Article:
Archive for the ‘Tribeca’ Category

Fashion Reimagined (2022) Tribeca Film Festival 2022

Dir: Becky Hutner | Doc, 92′

Every now and again comes a really eye-opening documentary and one that changes your mind about our impact on the world we live in.

And Fashion Reimagined is one of those films. Not a particularly interest-sparking title, so you may flip over it, particularly if fashion is not your thing. Becky Hutner, who directed and produced it, raises the profile of one of the most wasteful and polluting industries today: that of fashion.

Fresh-faced designer Amy Powney is the rising star in the London fashion scene and the woman who has pioneered a sustainable way forward with her cult label Mother of Pearl . English country girl Amy grew up with a passion for drawing and soon discovered the devastating environmental impact of her industry on the globe. On winning the coveted Vogue award for the Best Young Designer of the Year (2017), which comes with a big cash prize, she decided to put the money towards creating a sustainable collection from field to finished garment, and in doing so transform her entire business.

The film follows her often tortuous progress in pioneering a way forward. But her personal revolution soon led to a ground-breaking societal change. The collection made its premiere at London Fashion Week in 2018 under the name “No Frills.” The mission was to make No Frills an organic, traceable line of clothing that uses minimal water and chemicals, is socially responsible, and considers animal welfare, particularly the painful process of ‘mulesing’ where sheep are mutilated to prevent infection, just for the benefit of the wool trade.

You may never think twice about buying fast fashion on the Highstreet or online – perhaps a few summer outfits from Zara or teeshirts and jeans from Uniqlo or The Gap. What could be simpler? Yet the garment trade has one of the most destructive carbon imprints with its wasteful use of water and poisoning toxic chemicals. And not to mention the mountains of used clothes that end up in landfill clogging our landscape even further.

Amy’s journey to source wool and cotton from ‘ethical’ was not easy. With her business partner Chloe, she travelled to Pedro Otegui’s family farm in Uruguay, known for its impeccable animal welfare and traceable products to the origin, and to Isko: a denim mill in Turkey certified by the Global Organic Textile Standards (GOTS). Denim is one of the pernicious products in its use of water and chemicals. And this segment is arguably the most revealing a part of the documentary and also adds an interesting travelogue spin.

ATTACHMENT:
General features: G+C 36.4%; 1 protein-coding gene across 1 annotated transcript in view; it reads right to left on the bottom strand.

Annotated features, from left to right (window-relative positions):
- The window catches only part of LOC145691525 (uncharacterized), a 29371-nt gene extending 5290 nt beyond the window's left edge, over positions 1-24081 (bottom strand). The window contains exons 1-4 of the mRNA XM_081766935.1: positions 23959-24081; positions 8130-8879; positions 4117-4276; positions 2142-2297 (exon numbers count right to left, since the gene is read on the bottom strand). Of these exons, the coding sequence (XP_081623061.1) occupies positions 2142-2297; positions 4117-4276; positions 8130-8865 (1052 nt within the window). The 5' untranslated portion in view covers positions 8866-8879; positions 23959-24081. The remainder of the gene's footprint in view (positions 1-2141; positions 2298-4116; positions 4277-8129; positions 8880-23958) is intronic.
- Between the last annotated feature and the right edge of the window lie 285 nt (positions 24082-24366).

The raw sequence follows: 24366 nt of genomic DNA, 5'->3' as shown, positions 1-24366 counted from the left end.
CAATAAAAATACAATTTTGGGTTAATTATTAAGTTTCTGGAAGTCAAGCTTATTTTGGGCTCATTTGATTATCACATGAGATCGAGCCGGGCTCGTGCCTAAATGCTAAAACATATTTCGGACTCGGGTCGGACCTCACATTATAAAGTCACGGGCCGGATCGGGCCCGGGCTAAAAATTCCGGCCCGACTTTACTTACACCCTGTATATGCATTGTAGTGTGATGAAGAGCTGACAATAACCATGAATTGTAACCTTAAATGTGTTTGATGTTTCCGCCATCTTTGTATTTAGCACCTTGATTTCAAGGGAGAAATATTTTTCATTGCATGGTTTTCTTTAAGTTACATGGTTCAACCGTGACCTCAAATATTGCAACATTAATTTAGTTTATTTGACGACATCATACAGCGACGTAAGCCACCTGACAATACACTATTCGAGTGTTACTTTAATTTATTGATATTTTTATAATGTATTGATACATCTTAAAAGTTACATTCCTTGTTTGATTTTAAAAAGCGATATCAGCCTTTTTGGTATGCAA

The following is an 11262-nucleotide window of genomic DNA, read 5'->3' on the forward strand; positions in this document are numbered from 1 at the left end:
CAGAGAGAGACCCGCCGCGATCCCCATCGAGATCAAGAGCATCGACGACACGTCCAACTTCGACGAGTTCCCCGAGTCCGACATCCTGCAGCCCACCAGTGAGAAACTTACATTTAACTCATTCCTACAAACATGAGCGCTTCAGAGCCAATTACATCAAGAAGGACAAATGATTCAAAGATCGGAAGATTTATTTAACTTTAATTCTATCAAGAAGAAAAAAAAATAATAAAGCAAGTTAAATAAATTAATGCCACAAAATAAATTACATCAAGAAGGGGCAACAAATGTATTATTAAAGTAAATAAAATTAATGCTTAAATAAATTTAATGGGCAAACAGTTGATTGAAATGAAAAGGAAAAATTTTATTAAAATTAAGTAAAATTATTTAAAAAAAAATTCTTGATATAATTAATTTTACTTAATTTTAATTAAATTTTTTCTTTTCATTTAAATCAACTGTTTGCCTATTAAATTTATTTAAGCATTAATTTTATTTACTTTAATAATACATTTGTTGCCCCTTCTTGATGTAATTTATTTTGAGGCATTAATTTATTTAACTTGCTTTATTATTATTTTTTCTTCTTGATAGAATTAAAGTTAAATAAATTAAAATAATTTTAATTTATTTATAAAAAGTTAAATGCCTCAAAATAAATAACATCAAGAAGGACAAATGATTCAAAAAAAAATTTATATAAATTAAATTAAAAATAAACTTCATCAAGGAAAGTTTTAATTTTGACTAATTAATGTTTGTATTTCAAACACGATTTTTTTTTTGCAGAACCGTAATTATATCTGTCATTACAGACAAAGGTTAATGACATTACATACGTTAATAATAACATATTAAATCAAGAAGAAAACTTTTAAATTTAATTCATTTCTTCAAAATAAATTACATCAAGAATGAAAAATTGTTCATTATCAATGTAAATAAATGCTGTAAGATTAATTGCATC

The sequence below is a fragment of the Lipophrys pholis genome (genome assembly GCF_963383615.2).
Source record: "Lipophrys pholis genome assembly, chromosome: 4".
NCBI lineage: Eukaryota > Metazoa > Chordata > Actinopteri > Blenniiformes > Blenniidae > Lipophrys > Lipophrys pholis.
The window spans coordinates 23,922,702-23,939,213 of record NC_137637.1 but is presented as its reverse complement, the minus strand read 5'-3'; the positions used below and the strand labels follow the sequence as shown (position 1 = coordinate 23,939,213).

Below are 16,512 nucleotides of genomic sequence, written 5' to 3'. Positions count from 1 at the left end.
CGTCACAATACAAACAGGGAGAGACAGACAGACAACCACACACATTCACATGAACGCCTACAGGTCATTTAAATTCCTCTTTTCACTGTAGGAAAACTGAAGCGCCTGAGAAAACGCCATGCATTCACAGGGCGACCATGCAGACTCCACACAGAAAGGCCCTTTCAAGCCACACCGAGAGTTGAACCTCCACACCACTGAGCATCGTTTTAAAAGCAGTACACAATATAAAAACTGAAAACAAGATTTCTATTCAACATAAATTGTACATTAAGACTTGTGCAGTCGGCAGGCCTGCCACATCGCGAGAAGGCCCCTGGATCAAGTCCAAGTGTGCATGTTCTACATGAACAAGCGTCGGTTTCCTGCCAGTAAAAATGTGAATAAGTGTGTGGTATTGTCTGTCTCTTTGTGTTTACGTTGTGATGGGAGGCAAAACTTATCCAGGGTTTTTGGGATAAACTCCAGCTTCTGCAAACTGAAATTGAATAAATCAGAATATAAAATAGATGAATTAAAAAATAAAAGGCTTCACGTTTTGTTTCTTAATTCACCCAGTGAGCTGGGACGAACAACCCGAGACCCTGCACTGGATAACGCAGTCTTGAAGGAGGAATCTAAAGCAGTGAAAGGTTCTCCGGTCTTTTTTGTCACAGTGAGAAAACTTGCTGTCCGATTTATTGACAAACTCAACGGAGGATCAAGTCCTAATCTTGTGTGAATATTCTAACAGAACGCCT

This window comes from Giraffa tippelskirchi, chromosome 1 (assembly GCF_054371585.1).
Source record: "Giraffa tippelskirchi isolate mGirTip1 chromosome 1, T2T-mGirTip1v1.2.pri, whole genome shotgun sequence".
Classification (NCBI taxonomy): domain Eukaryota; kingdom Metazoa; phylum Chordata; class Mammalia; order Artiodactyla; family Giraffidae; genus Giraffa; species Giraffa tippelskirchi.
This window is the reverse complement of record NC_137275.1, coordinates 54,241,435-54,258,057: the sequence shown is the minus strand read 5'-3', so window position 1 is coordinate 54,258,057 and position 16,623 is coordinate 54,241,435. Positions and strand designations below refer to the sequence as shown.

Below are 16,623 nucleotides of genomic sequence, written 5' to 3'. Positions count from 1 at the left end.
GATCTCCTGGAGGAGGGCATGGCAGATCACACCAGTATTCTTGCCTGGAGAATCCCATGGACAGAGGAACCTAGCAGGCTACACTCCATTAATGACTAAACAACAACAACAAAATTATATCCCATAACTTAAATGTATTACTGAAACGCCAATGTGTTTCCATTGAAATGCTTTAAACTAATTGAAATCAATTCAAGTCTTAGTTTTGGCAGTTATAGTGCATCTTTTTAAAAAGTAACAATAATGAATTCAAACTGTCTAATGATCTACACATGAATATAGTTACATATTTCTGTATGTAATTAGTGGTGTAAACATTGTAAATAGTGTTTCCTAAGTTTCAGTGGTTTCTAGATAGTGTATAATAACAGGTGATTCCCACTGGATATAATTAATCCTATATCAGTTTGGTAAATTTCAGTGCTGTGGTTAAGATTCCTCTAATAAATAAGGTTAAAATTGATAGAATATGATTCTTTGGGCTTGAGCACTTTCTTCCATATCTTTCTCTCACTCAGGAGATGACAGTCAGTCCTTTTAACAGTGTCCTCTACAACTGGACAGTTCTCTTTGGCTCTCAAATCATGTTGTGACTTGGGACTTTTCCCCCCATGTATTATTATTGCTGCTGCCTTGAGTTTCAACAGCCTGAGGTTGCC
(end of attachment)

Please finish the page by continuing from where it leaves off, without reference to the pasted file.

Amy soon realised she had a lot to learn about how the garment industry operates: it’s not just about sourcing, carding and spinning from one location: the raw material travels thousands of miles from start to finish, once again taking its toll on the planet, not to mention the plants and animals involved. English wool is not as soft – nor as white – as that sourced in Uruguay, for example, and this gives the film its educational slant, not to mention some magnificent scenery and some dramatic tension in the process.

Eventually Amy pulls through with a fabulous collection, and plaudits from fashion luminaries such as Katharine Hamnett, the UK’s first sustainable designer, who provides an opportunity to talk about the reinvention of the fashion industry during London Fashion Week, providing a hopeful trigger for change in the industry and some real interest from buyers around the world. With her label Mother of Pearl, Amy has pathed a way forward for a kinder industry and less waste and agony for animals and the environment. So time to think twice when we next head to the High Street for that shirt that may be chucked away after a year to make space for yet another new set of clothes for this season. MT